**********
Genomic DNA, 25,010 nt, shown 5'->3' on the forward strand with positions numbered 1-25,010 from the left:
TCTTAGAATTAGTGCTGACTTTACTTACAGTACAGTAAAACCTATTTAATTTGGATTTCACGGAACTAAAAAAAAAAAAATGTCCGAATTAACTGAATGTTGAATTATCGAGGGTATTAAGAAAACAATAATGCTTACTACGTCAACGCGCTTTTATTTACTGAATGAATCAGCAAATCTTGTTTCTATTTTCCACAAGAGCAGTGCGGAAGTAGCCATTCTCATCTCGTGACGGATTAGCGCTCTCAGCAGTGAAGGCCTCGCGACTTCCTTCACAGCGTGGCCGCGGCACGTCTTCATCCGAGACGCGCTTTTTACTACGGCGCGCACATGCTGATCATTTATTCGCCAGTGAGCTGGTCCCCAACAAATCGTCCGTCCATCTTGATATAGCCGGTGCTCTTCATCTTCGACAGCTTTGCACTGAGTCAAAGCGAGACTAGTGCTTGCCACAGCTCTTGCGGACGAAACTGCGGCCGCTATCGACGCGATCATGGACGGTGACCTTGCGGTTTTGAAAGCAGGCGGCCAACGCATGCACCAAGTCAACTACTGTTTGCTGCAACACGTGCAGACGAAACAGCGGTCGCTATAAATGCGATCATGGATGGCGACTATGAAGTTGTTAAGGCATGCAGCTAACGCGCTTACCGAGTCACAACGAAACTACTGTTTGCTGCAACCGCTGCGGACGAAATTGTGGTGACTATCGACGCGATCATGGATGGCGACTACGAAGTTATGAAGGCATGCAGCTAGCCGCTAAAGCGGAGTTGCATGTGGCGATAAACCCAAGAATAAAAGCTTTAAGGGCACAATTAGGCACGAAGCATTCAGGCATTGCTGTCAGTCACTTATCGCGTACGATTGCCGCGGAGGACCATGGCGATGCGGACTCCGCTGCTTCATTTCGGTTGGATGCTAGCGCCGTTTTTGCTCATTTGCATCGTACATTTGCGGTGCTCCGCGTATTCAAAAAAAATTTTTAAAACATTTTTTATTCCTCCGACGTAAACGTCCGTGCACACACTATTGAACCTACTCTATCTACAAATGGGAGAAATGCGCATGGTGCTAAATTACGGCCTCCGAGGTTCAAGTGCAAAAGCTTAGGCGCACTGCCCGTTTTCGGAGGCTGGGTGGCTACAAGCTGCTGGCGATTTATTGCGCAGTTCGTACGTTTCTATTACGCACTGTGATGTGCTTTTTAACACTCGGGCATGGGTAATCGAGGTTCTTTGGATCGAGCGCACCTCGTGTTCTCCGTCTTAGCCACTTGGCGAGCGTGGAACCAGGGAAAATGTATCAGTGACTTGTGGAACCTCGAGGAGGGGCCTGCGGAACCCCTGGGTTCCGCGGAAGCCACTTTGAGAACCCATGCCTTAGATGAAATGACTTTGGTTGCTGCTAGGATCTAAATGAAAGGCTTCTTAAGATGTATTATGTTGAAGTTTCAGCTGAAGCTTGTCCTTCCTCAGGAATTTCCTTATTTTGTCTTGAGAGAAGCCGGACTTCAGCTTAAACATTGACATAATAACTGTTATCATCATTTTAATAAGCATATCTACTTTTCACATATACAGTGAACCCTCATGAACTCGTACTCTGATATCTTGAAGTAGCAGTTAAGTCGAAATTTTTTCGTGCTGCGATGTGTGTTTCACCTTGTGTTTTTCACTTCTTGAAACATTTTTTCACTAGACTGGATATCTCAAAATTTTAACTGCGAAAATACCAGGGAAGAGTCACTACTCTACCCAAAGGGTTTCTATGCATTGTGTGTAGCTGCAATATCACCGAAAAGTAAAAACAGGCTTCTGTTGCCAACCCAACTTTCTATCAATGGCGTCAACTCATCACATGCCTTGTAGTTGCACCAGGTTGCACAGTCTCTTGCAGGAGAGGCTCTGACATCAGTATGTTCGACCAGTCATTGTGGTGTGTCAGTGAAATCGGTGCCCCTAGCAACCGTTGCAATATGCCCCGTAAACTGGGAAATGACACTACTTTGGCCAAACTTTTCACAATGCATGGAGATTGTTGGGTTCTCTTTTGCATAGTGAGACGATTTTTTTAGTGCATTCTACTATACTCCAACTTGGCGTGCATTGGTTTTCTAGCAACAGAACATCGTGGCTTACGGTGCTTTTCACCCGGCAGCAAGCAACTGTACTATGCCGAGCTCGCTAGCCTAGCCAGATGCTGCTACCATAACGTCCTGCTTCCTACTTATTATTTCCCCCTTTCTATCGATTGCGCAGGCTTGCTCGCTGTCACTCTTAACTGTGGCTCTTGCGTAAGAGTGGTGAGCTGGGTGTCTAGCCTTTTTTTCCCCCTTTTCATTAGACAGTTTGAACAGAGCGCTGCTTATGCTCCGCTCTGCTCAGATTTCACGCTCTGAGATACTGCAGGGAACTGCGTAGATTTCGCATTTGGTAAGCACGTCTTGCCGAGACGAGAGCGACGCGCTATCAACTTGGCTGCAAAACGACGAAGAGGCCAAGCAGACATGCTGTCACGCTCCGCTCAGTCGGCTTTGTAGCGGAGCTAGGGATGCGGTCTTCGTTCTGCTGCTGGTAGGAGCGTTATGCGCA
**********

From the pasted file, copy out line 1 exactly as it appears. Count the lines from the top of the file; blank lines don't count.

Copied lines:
Genomic DNA, 25,010 nt, shown 5'->3' on the forward strand with positions numbered 1-25,010 from the left: